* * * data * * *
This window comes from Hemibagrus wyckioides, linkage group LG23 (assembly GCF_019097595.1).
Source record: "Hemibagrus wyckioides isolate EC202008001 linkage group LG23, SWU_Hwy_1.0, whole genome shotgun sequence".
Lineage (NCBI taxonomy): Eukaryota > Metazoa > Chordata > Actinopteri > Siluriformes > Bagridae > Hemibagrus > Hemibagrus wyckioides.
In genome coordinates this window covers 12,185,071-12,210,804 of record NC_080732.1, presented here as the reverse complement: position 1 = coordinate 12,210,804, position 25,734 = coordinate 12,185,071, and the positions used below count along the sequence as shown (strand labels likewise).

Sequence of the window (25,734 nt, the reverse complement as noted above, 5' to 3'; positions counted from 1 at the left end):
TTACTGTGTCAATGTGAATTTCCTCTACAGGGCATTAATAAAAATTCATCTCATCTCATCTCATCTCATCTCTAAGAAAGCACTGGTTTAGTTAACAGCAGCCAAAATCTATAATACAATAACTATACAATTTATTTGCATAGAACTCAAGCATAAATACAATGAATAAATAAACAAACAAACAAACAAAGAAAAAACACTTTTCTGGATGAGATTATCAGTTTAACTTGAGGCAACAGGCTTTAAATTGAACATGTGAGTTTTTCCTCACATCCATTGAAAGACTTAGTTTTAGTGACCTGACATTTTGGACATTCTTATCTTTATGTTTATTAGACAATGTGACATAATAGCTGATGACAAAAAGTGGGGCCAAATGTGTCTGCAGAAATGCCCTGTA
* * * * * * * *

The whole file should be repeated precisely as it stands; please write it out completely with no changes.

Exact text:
This window comes from Hemibagrus wyckioides, linkage group LG23 (assembly GCF_019097595.1).
Source record: "Hemibagrus wyckioides isolate EC202008001 linkage group LG23, SWU_Hwy_1.0, whole genome shotgun sequence".
Lineage (NCBI taxonomy): Eukaryota > Metazoa > Chordata > Actinopteri > Siluriformes > Bagridae > Hemibagrus > Hemibagrus wyckioides.
In genome coordinates this window covers 12,185,071-12,210,804 of record NC_080732.1, presented here as the reverse complement: position 1 = coordinate 12,210,804, position 25,734 = coordinate 12,185,071, and the positions used below count along the sequence as shown (strand labels likewise).

Sequence of the window (25,734 nt, the reverse complement as noted above, 5' to 3'; positions counted from 1 at the left end):
TTACTGTGTCAATGTGAATTTCCTCTACAGGGCATTAATAAAAATTCATCTCATCTCATCTCATCTCATCTCTAAGAAAGCACTGGTTTAGTTAACAGCAGCCAAAATCTATAATACAATAACTATACAATTTATTTGCATAGAACTCAAGCATAAATACAATGAATAAATAAACAAACAAACAAACAAAGAAAAAACACTTTTCTGGATGAGATTATCAGTTTAACTTGAGGCAACAGGCTTTAAATTGAACATGTGAGTTTTTCCTCACATCCATTGAAAGACTTAGTTTTAGTGACCTGACATTTTGGACATTCTTATCTTTATGTTTATTAGACAATGTGACATAATAGCTGATGACAAAAAGTGGGGCCAAATGTGTCTGCAGAAATGCCCTGTA